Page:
Wang, Y., Cheng, Z., Qin, W., & Jia, J. (2012). Val97Leu mutant presenilin-1 induces tau hyperphosphorylation and spatial memory deficit in mice and the underlying mechanisms. Journal Of Neurochemistry, 121(1), 135-145.


The dendrites, cell body, and part of the axon of a Betz cell



The support provided (radial glia and Ronald’s contacts) during a neuron’s migration



A.Ronald’s enemies represent the stresses on his brain. Most of his enemies repre­sent the Beta-amyloid plaques and Tau tangles of Alzheimer’s disease. At first, they are weak, and do not effect the brain much.

B.Ronald’s career migration represents the actual migration of the neuron. The neu­ron starts deep in the brain with all the other un-differentiated cells. It crawls up the radial glia (advisors and allies), going to the layer it will spend the rest of its life in.

C.Ronald’s friends represent the neurotrophic and tropic factors that nourished and guided (respectively) the neuron to its resting place.

D.These connections represent the growth and development of the neuron’s den­drites and axons.

E.Neurons in the baby’s brain have to compete for resources and space.

F.Neurons in the brain have to work out which of their connections are beneficial, and eliminate those that are not.

G.These advisors represent the neurons in contact with the (main character) neuron’s dendrites. They send information to the neuron, which decides what to do with it, before sending it out as commands. This is characteristic of a Betz neuron in the primary motor cortex, such as the main character neuron.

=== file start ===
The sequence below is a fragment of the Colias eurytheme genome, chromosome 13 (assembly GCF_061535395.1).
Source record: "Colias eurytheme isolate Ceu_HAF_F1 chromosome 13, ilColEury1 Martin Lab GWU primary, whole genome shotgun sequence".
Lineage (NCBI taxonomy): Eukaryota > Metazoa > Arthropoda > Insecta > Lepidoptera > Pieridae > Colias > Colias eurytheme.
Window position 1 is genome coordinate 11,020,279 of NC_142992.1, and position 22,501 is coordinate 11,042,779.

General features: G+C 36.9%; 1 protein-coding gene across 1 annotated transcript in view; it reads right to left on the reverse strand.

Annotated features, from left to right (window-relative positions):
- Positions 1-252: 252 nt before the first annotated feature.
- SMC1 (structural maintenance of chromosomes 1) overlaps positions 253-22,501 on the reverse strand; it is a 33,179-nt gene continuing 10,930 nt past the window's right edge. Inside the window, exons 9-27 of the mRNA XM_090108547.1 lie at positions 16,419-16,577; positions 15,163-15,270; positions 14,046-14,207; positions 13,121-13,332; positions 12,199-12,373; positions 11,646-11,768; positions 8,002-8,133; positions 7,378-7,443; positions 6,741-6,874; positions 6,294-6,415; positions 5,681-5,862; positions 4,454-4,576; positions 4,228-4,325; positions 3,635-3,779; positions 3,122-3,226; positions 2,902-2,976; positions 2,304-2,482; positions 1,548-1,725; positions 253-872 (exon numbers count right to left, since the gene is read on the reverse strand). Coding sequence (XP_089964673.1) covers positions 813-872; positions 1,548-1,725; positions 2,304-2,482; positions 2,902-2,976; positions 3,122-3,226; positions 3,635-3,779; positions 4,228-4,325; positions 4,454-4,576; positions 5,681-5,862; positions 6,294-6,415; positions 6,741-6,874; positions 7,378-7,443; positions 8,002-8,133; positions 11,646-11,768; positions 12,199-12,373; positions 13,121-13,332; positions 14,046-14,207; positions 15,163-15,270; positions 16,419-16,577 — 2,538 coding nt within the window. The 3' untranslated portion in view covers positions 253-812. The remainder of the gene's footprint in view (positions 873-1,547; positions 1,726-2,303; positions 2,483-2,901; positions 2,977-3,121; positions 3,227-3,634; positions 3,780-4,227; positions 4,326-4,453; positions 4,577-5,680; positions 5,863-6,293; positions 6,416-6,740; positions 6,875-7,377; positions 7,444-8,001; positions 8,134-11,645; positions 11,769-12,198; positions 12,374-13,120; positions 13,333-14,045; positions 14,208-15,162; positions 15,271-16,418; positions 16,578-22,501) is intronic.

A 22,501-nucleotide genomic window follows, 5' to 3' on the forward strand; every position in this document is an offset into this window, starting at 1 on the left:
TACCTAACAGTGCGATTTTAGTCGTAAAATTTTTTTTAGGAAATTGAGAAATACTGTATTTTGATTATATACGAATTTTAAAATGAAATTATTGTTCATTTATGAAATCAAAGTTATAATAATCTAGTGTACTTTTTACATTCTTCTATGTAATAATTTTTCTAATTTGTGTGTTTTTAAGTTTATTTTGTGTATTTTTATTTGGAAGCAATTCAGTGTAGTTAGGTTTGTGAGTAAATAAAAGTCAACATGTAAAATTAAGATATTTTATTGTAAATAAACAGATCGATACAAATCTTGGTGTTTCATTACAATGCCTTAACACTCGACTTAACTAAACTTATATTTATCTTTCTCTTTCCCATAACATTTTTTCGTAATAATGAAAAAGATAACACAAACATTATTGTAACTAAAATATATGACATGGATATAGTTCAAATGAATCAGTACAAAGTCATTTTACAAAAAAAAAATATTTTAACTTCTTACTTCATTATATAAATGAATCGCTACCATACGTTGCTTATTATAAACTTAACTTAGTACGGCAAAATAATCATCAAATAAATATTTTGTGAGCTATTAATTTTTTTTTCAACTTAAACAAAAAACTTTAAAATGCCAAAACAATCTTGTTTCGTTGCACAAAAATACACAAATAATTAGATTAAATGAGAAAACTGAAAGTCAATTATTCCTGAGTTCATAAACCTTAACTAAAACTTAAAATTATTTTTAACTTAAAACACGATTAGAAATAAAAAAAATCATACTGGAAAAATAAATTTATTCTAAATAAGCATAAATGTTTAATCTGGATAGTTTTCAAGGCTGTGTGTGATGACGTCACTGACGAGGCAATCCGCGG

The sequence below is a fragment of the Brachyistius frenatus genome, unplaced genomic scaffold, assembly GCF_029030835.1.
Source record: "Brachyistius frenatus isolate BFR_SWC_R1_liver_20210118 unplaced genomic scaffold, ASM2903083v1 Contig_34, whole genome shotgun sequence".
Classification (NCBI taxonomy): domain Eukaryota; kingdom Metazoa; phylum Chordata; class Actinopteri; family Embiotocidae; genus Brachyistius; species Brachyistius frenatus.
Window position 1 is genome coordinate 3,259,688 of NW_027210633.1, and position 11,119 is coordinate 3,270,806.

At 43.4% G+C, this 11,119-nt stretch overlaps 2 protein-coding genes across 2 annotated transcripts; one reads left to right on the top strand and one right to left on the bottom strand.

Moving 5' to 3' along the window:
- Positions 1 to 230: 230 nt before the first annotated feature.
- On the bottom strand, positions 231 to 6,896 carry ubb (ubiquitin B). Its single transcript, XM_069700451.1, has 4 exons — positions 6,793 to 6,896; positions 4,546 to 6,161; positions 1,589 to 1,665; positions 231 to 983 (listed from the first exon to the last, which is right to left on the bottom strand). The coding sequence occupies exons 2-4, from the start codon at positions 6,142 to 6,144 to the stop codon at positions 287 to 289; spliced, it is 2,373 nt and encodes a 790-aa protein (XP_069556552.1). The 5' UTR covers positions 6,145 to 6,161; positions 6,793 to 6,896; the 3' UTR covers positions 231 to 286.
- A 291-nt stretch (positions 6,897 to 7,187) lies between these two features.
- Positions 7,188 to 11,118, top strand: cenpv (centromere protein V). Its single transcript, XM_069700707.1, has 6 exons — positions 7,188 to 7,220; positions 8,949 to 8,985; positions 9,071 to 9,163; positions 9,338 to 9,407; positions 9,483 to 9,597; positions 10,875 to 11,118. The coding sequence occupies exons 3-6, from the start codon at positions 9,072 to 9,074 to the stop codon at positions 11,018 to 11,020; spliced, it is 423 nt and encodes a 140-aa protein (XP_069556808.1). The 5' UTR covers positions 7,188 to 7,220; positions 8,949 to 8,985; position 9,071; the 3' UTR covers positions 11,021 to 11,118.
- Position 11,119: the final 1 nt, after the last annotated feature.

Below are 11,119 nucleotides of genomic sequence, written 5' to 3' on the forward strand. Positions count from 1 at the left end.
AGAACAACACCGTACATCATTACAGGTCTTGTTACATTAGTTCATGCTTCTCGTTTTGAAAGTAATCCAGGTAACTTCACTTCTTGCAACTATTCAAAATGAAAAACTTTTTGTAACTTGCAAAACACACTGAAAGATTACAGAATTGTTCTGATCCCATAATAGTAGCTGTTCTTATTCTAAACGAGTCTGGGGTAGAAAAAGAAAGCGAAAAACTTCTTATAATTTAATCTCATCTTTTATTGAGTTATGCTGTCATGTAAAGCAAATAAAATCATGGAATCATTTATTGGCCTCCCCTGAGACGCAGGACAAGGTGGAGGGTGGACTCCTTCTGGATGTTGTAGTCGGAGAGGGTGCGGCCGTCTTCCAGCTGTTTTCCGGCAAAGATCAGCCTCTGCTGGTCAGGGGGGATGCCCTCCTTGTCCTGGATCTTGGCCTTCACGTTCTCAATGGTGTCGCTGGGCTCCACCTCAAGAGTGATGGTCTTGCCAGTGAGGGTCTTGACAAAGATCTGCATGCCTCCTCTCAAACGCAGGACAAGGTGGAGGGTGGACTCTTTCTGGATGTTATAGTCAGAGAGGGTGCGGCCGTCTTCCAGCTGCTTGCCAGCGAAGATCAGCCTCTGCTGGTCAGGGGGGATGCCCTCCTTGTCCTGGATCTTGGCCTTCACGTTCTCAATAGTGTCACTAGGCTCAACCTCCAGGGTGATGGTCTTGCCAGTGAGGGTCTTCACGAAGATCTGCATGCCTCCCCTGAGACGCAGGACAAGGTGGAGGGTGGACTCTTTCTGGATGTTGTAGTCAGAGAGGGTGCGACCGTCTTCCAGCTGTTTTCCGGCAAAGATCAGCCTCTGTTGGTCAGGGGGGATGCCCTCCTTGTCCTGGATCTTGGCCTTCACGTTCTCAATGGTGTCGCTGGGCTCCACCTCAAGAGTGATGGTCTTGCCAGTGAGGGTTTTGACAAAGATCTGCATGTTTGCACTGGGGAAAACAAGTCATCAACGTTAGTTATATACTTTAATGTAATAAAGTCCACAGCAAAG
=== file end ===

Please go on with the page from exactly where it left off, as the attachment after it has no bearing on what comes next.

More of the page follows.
H.This represents the paring back of useless neural connections in the teenage brain. The enemies in this case are the neurons whose bad connections are being destroyed.

I.This stress represents the effect of Beta-amyloid plaques and Tau tangles on the brain. Although both proteins were present for Ronald’s whole life, they are only now starting to bind together and tangle up, damaging the cells that produced them in the first place. The host’s immune cells will try to stop the plaques, but destroy neurons in the process.

J.At this point in Alzheimer’s disease, neurons were constantly being destroyed. In Ronald’s case, a pneumonia infection was making it difficult for him to breathe, cutting off the vital nutrients he and the neuron needed to survive. Because a lack of nutrients and general neural degradation can cause an individual to become con­fused, the main character neuron had trouble remembering what it was, and what it was supposed to be doing. This lack of nutrients would eventually kill both Ronald and the neuron. Ronald died first, and the lack of blood supply destroyed what was left of his brain.